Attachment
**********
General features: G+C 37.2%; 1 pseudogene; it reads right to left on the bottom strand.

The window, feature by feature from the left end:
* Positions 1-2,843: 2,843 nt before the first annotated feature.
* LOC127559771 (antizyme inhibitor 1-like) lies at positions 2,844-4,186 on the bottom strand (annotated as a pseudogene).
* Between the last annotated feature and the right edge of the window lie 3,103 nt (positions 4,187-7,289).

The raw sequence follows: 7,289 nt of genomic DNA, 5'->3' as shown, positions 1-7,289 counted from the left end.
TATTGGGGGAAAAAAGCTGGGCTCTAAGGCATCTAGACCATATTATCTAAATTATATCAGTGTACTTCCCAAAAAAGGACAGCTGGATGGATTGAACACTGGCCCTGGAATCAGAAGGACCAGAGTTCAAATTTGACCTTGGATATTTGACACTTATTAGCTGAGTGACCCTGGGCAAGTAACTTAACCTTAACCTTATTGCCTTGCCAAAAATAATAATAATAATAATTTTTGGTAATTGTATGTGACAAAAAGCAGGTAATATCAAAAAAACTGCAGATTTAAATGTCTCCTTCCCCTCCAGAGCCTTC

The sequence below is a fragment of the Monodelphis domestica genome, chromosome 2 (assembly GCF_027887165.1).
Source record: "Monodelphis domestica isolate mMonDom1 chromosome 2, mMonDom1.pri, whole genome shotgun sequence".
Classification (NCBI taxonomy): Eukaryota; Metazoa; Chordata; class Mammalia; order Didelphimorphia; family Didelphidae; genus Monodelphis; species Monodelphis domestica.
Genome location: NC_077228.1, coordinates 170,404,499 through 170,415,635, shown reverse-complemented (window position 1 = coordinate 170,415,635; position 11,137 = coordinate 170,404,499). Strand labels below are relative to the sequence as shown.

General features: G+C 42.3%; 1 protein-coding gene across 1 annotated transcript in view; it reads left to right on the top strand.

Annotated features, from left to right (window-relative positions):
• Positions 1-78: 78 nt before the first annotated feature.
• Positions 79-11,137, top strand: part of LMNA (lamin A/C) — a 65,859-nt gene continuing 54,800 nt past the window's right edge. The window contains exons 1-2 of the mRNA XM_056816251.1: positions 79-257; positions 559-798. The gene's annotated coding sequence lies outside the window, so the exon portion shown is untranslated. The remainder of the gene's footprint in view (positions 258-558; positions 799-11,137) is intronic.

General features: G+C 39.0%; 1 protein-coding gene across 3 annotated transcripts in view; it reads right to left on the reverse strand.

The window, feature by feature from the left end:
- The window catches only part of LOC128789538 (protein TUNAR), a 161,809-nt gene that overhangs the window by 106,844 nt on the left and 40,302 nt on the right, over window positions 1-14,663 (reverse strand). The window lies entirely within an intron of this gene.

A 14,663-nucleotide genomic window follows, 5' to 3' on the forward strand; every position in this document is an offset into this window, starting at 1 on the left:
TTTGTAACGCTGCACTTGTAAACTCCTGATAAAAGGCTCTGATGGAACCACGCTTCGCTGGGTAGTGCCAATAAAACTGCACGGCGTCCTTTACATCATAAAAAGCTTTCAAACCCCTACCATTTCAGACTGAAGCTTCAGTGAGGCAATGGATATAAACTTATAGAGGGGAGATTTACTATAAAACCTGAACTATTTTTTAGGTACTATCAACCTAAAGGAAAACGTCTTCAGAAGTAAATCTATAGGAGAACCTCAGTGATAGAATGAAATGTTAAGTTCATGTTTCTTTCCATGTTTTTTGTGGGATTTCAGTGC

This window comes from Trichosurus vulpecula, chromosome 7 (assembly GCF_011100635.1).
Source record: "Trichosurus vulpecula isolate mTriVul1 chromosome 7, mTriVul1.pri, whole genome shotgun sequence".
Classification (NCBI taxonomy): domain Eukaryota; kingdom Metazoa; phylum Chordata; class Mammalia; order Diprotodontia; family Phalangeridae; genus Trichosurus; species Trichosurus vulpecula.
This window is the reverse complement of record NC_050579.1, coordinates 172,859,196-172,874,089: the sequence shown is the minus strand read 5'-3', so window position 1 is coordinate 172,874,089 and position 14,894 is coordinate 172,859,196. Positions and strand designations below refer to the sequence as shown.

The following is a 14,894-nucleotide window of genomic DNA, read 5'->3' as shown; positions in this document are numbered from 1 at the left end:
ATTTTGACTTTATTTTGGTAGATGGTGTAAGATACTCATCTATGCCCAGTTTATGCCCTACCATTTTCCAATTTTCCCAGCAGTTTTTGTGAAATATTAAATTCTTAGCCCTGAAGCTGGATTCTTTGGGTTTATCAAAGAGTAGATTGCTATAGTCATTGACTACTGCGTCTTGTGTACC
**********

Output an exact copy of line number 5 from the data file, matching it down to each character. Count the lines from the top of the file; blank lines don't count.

* Between the last annotated feature and the right edge of the window lie 3,103 nt (positions 4,187-7,289).